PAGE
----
All of the businesses on Inc.'s list of the fastest-growing private companies in America have one thing in common: Their revenue growth is off the charts. Within this pool of impressive companies, we sought to find a smaller subset of companies that share an additional distinction--a business idea that's truly unique and wicked smart.
Check out five of the most innovative companies on this year's list.
1. Consumer Fire Products
2015 revenue: $2 million
3-year growth: 1,740.9%
Former firefighter and engineer Irene Rhodes founded Consumer Fire Products in 1998. Rhodes spent 10 years on R&D to develop a system to spray the fire-resistant foam that fire departments use to contain wildfires and protect homes and surrounding vegetation. The Eugene, Oregon-based company makes sensors to detect oncoming flames and nozzles that release the foam, which sticks to houses and their surroundings without causing harm to plant life, animals, or water quality. The company does much of its business in the western U.S., an area that has increasingly faced raging wildfires in recent years. "We've protected thousands of homes that might have otherwise burned," she tells Inc.
2. Project Repat
2015 revenue: $4 million
3-year growth: 2,637.2%
While attending a social entrepreneurship course at Brandeis University, Nathan Rothstein and Ross Lohr learned that the average American throws out 65 pounds of textiles each year. Together, the pair decided to make scarves and tote bags from old T-shirts, and then sell them at farmer's markets. Shoppers didn't bite--but they did request quilts made from their own T-shirts with sentimental value. The duo switched gears and launched Project Repat in 2012. Via its website, the Boston-based company gives customers instructions to ship their shirts, and then stitches them together onto fleece backing. The resulting products commemorate the glory days of childhood or college--while cutting down on waste.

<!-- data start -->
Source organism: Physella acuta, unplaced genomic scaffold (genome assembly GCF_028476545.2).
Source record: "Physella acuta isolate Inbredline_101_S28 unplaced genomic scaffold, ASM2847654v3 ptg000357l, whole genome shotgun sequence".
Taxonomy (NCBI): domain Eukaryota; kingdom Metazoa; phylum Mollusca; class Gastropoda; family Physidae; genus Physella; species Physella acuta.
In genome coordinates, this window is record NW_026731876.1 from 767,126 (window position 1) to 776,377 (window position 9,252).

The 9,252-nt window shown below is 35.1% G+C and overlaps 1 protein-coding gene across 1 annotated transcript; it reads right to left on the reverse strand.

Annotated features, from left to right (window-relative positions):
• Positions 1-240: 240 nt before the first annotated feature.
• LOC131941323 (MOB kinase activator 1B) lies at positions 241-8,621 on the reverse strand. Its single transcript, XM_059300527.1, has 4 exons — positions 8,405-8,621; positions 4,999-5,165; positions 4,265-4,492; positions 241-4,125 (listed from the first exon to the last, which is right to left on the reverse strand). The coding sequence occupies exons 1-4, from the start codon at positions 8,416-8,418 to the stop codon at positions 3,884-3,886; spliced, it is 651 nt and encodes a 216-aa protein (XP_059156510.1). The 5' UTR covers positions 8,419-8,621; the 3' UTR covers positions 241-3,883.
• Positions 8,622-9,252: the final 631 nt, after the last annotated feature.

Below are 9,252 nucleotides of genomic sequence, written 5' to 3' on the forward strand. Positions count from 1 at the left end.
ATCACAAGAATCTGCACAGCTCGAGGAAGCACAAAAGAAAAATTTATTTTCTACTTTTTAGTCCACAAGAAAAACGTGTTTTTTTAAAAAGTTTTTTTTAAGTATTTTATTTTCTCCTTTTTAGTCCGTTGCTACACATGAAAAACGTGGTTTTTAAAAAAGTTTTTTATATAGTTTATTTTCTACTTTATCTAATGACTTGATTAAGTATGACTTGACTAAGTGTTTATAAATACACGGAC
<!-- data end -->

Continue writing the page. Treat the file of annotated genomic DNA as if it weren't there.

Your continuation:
2015 revenue: $8.7 million
3-year growth: 2,450.7%
Computers revolutionized classroom learning. The next step, as far as ZSpace is concerned, is virtual reality. The company makes computers with graphics that come to life in 3-D when a student puts on a pair of glasses, which are included. The systems are preprogrammed with lessons in biology, math, physics, engineering, and other visually focused subjects. The graphics respond to touch: Rotate a lung to see its various parts or turn a gear to understand its mechanics. The movie theater-style glasses are fully transparent and the images remain in front of the monitor instead of traveling with the wearer, making it easy for students to collaborate with each other--and, maybe, pay attention to their teacher.
2015 revenue: $2.6 million
3-year growth: 1,479.9%
Phone cases don't have to be boring--and they certainly don't have to be made of plastic and rubber. Founded in 2011 by John Webber and Grant Sassaman (who has since left the company), the Elkhart, Indiana-based Carved creates phone cases from reclaimed wood bought from American mills. The company offers specially sourced lines, like cases made from a stack of timber (circa 1800) excavated from the Charlestown Navy Yard in Massachusetts. Carved lets customers upload their own designs, customize them on its site, or pick from among hundreds created by its team of artists. The interior of each case is lined with suede for added protection. One especially colorful, popular line: cases made from skateboard decks, carved and sanded to fit your phone.
2015 revenue: $4.5 million
3-year growth: 3,366.4%
When Steph Curry, Lindsey Vonn, LeBron James, and Hope Solo help fill out the roster of athletes who use your products, you're probably doing something right. Founded by former English teacher Anthony Katz in 2010, HyperIce creates devices that help athletes' muscles recover more quickly. The flagship product is a flexible piece of equipment that holds ice and straps to joints, releasing air through a valve to maintain contact with the skin. The company has since released pulsating spheres and foam rollers for muscle recovery, and the Raptor, a high-power device that treats muscles with 3,600 vibrations per minute. And even though the top athletes use HyperIce's products, that doesn't mean they're the company's primary audience. "I want to take the same tool we give LeBron James and Blake Griffin and give it to the guy who plays pickup basketball or plays tennis or runs," Katz told Inc. last year. "You don't have to be a professional athlete to care about your body."